Forfeiture is a penalty used to take the profit out of crime. It is also
big business for the government. However in January of 2015, Attorney
General Eric Holder announced that he would not allow local and state
police to continue to seize cash and other property without criminal charges
In the state of Nebraska, one of the most common forfeiture cases is an
interstate drug stop where no drugs are found during the search, but large
amounts of cash suspected to be the proceeds of drug activities are located.
The government has three different forfeiture options that may be used
to take the money.
Types of Forfeiture
- Administrative Forfeiture: This involves a government agency which is usually
Customs or the DEA. No judge or prosecutor is involved.
- Civil Forfeiture: This is an action against the "guilty" property.
The claimant must file a claim and the case will proceed as a typical
civil case including depositions, interrogatories, motions and a trial.
- Criminal Forfeiture: These cases are prosecuted under 21 U.S.C. 853 and
18 U.S.C. 982 in federal court. The property is usually proceeds of a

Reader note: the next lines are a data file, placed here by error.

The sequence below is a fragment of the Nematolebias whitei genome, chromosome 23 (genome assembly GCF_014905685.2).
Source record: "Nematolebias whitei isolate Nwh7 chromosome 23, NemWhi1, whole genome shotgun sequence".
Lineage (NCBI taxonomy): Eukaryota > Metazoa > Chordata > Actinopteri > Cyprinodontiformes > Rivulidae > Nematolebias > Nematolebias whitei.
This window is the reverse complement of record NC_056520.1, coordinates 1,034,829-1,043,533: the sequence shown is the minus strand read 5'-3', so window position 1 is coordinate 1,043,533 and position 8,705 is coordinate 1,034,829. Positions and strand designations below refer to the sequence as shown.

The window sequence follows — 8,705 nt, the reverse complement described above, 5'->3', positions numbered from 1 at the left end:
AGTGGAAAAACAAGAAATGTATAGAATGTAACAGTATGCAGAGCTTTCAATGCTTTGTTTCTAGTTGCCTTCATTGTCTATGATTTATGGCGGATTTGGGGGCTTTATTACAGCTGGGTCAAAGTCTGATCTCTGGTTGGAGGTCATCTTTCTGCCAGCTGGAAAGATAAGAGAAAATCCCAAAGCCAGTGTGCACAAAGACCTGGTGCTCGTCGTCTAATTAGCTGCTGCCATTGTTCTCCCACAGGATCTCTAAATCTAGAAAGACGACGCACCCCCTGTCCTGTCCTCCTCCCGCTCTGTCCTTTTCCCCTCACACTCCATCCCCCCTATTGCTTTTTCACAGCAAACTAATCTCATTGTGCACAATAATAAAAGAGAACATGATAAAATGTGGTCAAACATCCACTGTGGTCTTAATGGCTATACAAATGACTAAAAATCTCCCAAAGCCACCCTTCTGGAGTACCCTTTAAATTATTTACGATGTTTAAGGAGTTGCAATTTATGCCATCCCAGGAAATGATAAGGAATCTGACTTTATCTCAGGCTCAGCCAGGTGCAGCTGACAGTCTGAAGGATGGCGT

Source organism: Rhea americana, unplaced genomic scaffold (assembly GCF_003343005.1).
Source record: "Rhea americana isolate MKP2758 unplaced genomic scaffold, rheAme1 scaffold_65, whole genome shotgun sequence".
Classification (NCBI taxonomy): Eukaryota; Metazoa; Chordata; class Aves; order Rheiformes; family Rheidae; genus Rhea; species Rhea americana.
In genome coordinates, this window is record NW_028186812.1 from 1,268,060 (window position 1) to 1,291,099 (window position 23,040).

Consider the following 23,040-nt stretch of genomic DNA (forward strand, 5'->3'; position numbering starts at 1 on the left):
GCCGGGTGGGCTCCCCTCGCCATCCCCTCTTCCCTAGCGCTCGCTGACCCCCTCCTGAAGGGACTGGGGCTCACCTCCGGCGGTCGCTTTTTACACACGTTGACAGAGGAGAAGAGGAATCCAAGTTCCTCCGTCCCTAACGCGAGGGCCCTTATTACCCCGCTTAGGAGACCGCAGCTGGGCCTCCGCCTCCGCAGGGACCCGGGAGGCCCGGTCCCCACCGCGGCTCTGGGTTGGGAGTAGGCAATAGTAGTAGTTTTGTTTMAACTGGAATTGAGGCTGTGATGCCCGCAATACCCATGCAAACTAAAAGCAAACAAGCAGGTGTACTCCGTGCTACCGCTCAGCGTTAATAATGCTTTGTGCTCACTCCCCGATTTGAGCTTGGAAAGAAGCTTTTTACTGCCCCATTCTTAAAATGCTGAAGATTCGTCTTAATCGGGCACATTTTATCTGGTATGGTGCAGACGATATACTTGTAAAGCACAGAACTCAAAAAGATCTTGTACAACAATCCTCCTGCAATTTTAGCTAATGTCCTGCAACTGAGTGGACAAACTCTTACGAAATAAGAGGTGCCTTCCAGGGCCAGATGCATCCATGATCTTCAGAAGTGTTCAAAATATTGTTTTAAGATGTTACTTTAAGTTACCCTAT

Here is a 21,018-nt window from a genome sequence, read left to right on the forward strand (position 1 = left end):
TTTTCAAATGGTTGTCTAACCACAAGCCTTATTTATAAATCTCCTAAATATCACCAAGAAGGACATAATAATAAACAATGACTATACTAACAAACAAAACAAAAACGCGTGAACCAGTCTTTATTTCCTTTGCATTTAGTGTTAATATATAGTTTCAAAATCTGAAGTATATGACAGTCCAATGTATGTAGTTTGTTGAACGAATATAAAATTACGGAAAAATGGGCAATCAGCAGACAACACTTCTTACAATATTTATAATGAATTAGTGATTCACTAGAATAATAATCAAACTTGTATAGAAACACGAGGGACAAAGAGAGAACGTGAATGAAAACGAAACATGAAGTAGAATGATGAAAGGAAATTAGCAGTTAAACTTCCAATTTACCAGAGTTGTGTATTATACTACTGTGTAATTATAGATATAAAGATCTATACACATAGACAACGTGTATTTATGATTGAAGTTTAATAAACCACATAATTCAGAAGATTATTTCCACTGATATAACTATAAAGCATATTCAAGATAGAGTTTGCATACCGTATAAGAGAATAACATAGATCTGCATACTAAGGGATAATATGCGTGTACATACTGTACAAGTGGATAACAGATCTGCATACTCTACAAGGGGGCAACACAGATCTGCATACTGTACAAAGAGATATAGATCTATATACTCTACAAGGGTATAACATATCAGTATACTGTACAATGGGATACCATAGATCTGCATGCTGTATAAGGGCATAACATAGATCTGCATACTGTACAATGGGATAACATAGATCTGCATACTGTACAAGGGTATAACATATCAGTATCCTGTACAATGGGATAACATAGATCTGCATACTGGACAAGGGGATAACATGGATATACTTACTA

crime or instrumentalities of the crime. In some cases when police stop
a vehicle on the interstate with large amounts of cash, the government
may seek to forfeit the cash as the proceeds of the crime and the car
as an instrumentality of the crime.
Often in interstate cash seizure cases in Omaha, Nebraska, no state criminal
charges are filed and the money is pursued though administrative and civil
forfeiture proceedings. However, additional criminal charges may be filed
if federal prosecutors believe they can prove a drug conspiracy or money
Interstate cash seizures in Lincoln, Seward, York, and other cities in
Nebraska are sometimes treated differently than in Omaha. Often these
cases are pursued criminally under Nebraska state law and charged as felonies.
The prosecution's theory in these cases is that the cash is the proceeds
of drug activities. Possession of "drug money" violates of Nebraska
Revised Statute 28-416 and carries a potential sentence of up to five
years in prison.
Other cases where the government regularly seeks asset forfeiture is in
white collar crime. In fraud cases it is not uncommon for the prosecutor
to seek both restitution and forfeiture of assets. While restitution focuses
on the losses suffered by the victim, forfeiture focuses on the net profit
by the defendant from illegal activities.
Often a criminal defense lawyer must not only protect his client from jail
time, but also protect his client's assets. It is not clear what effect
Holder's statement will have on local law enforcement. On one hand
this could mean less forfeiture cases. It could also mean more arrests
and criminal charges for driving on the interstate with large amounts of cash.